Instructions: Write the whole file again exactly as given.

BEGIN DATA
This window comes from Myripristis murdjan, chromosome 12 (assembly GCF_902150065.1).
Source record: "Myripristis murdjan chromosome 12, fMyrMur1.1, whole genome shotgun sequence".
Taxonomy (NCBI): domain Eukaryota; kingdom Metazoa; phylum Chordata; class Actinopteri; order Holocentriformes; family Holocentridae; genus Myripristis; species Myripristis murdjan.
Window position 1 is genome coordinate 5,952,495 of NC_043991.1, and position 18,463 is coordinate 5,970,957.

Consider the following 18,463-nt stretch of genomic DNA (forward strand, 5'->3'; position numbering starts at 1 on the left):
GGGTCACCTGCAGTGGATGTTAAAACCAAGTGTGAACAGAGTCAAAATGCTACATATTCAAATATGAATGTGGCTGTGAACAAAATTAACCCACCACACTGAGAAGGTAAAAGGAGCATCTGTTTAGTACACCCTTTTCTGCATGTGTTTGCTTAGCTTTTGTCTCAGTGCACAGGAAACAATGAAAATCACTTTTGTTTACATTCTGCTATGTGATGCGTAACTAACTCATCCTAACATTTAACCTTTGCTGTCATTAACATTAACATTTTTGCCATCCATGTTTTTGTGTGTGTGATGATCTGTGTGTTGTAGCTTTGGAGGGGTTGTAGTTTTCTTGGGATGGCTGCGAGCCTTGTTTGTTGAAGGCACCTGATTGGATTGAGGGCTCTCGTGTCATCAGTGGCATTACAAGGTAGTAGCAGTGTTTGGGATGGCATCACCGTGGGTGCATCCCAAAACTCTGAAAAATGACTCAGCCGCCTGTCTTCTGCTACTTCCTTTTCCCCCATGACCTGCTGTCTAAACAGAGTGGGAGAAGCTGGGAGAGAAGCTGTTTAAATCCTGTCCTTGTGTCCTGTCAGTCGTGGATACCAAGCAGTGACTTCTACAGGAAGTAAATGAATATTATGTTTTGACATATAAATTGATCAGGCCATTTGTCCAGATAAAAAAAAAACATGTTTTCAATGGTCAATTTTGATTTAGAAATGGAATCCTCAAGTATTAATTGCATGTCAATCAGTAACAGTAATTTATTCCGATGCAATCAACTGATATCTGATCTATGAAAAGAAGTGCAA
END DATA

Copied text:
This window comes from Myripristis murdjan, chromosome 12 (assembly GCF_902150065.1).
Source record: "Myripristis murdjan chromosome 12, fMyrMur1.1, whole genome shotgun sequence".
Taxonomy (NCBI): domain Eukaryota; kingdom Metazoa; phylum Chordata; class Actinopteri; order Holocentriformes; family Holocentridae; genus Myripristis; species Myripristis murdjan.
Window position 1 is genome coordinate 5,952,495 of NC_043991.1, and position 18,463 is coordinate 5,970,957.

Consider the following 18,463-nt stretch of genomic DNA (forward strand, 5'->3'; position numbering starts at 1 on the left):
GGGTCACCTGCAGTGGATGTTAAAACCAAGTGTGAACAGAGTCAAAATGCTACATATTCAAATATGAATGTGGCTGTGAACAAAATTAACCCACCACACTGAGAAGGTAAAAGGAGCATCTGTTTAGTACACCCTTTTCTGCATGTGTTTGCTTAGCTTTTGTCTCAGTGCACAGGAAACAATGAAAATCACTTTTGTTTACATTCTGCTATGTGATGCGTAACTAACTCATCCTAACATTTAACCTTTGCTGTCATTAACATTAACATTTTTGCCATCCATGTTTTTGTGTGTGTGATGATCTGTGTGTTGTAGCTTTGGAGGGGTTGTAGTTTTCTTGGGATGGCTGCGAGCCTTGTTTGTTGAAGGCACCTGATTGGATTGAGGGCTCTCGTGTCATCAGTGGCATTACAAGGTAGTAGCAGTGTTTGGGATGGCATCACCGTGGGTGCATCCCAAAACTCTGAAAAATGACTCAGCCGCCTGTCTTCTGCTACTTCCTTTTCCCCCATGACCTGCTGTCTAAACAGAGTGGGAGAAGCTGGGAGAGAAGCTGTTTAAATCCTGTCCTTGTGTCCTGTCAGTCGTGGATACCAAGCAGTGACTTCTACAGGAAGTAAATGAATATTATGTTTTGACATATAAATTGATCAGGCCATTTGTCCAGATAAAAAAAAAACATGTTTTCAATGGTCAATTTTGATTTAGAAATGGAATCCTCAAGTATTAATTGCATGTCAATCAGTAACAGTAATTTATTCCGATGCAATCAACTGATATCTGATCTATGAAAAGAAGTGCAA